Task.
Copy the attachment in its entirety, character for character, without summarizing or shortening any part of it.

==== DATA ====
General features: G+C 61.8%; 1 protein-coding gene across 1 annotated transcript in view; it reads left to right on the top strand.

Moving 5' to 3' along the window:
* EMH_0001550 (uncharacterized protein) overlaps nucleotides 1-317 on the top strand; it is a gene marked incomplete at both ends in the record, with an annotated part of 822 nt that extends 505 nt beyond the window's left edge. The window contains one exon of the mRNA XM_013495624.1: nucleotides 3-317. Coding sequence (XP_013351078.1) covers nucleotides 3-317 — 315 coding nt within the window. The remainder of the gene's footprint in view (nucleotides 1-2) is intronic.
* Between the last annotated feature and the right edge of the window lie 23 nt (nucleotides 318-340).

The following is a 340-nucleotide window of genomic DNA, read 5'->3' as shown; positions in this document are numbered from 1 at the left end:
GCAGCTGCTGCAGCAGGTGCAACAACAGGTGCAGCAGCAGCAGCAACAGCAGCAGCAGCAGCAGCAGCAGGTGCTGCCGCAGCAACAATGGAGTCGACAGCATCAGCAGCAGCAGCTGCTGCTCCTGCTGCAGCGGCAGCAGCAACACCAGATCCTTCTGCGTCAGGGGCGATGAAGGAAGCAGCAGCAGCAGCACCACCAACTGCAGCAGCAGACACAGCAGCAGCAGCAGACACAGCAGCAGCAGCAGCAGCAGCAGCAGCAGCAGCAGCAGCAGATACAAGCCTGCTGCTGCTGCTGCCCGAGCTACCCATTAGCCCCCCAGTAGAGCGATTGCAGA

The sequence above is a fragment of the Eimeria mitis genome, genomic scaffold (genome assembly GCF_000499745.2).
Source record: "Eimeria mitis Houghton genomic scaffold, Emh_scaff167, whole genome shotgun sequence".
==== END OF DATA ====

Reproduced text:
General features: G+C 61.8%; 1 protein-coding gene across 1 annotated transcript in view; it reads left to right on the top strand.

Moving 5' to 3' along the window:
* EMH_0001550 (uncharacterized protein) overlaps nucleotides 1-317 on the top strand; it is a gene marked incomplete at both ends in the record, with an annotated part of 822 nt that extends 505 nt beyond the window's left edge. The window contains one exon of the mRNA XM_013495624.1: nucleotides 3-317. Coding sequence (XP_013351078.1) covers nucleotides 3-317 — 315 coding nt within the window. The remainder of the gene's footprint in view (nucleotides 1-2) is intronic.
* Between the last annotated feature and the right edge of the window lie 23 nt (nucleotides 318-340).

The following is a 340-nucleotide window of genomic DNA, read 5'->3' as shown; positions in this document are numbered from 1 at the left end:
GCAGCTGCTGCAGCAGGTGCAACAACAGGTGCAGCAGCAGCAGCAACAGCAGCAGCAGCAGCAGCAGCAGGTGCTGCCGCAGCAACAATGGAGTCGACAGCATCAGCAGCAGCAGCTGCTGCTCCTGCTGCAGCGGCAGCAGCAACACCAGATCCTTCTGCGTCAGGGGCGATGAAGGAAGCAGCAGCAGCAGCACCACCAACTGCAGCAGCAGACACAGCAGCAGCAGCAGACACAGCAGCAGCAGCAGCAGCAGCAGCAGCAGCAGCAGCAGCAGATACAAGCCTGCTGCTGCTGCTGCCCGAGCTACCCATTAGCCCCCCAGTAGAGCGATTGCAGA

The sequence above is a fragment of the Eimeria mitis genome, genomic scaffold (genome assembly GCF_000499745.2).
Source record: "Eimeria mitis Houghton genomic scaffold, Emh_scaff167, whole genome shotgun sequence".